The Atlantic has an interesting report that seems to defy the conventional wisdom on sex crime and gender.
New academic research suggests that women commit a stunningly high percentage of sex crimes. Via the Atlantic:
Two years ago, Lara Stemple, Director of UCLA’s Health and Human Rights Law Project, came upon a statistic that surprised her: In incidents of sexual violence reported to the National Crime Victimization Survey, 38 percent of victims were men––a figure much higher than in prior surveys. Intrigued, she began to investigate: Was sexual violence against men more common than previously thought?
Some two years later, Stemple and her colleagues published a report titled “Sexual Victimization Perpetrated by Women: Federal Data Reveal Surprising Prevalence.” (Editor's Note: The study is available only by purchase.) It is based on data pooled and analyzed from the years 2010 to 2013, and it reveals a “surprisingly significant prevalence of female-perpetrated sexual victimization, mostly against men and occasionally against women.”
Among the findings (via the Atlantic):
- Female perpetrators acting without male co-perpetrators were reported in 28 percent of rape or sexual assault incidents involving male victims and 4.1 percent of incidents with female victims.
- Female perpetrator were reported in 34.7 percent of incidents with male victims and 4.2 percent of incidents with female victims.
- Among adults who reported sexual contact with prison staff…80 percent reported only female perpetrators.
- Women state prisoners were more than three times as likely to experience sexual victimization perpetrated by women inmates (13.7 percent) than were men to be victimized by other male inmates.
- The figures presented are likely low. Researchers said there is a greater likelihood for female-perpetrated crimes to be under-reported because of the stigma attached to being victimized by a female perpetrator.
Several months ago, I published an article asking why so many female teachers suddenly seemed to be sleeping with their students. In particular, I asked why there seemed to be no good social science on why it was happening.
I was contacted by a couple of academics who read the article, both of whom also seemed puzzled by the absence of social science on this front. Well, it turns out we were not mistaken. Conor Friedersdorf, author of the Atlantic article, states:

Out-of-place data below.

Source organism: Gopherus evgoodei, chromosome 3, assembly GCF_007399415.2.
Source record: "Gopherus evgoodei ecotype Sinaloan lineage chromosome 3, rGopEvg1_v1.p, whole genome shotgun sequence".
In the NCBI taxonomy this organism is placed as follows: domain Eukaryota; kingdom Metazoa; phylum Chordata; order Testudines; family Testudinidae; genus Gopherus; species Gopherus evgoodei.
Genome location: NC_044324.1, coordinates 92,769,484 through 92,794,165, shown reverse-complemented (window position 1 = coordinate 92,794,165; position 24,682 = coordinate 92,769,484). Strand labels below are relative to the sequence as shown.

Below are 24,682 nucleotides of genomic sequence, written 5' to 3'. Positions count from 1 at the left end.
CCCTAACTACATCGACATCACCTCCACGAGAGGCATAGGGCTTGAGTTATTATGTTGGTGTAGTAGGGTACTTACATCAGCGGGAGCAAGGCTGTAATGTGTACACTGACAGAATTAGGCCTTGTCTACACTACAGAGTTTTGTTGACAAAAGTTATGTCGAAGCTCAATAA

To date, no existing clinical studies examine large numbers of female sexual perpetrators. As a result, we understand less than we might of a category of sexual perpetrator that, while not the most common, will still victimize many thousands each year.
Why not? Part of that answer can perhaps be found in the nature of the narrative itself. The idea of sexually aggressive women doesn’t fit our stereotypes, researchers of the study pointed out:
Stereotypes about women “include the notion that women are nurturing, submissive helpmates to men,” they write. “The idea that women can be sexually manipulative, dominant, and even violent runs counter to these stereotypes….”
The result is that “perpetration is downplayed among professionals in mental health, social work, public health, and law, with harmful results for male and female victims.”
This makes sense. I would only add to this thesis that perhaps the lack of attention to female sex crimes also stems from the fact that it does not neatly fit the popular narrative of women as an oppressed class. Nor does it reflect positively on the Sexual Revolution, the movement that liberated women from societal constraints on sexuality.
In any event, hopefully Stemple’s research garners some attention in academic circles. A sexual predator, after all, is a sexual predator, regardless of gender.
[Image Credit: Netflix-Orange is the New Black]
Jonathan Miltimore is the Managing Editor of FEE.org. His writing/reporting has appeared in TIME magazine, The Wall Street Journal, CNN, Forbes, Fox News, and the Washington Times.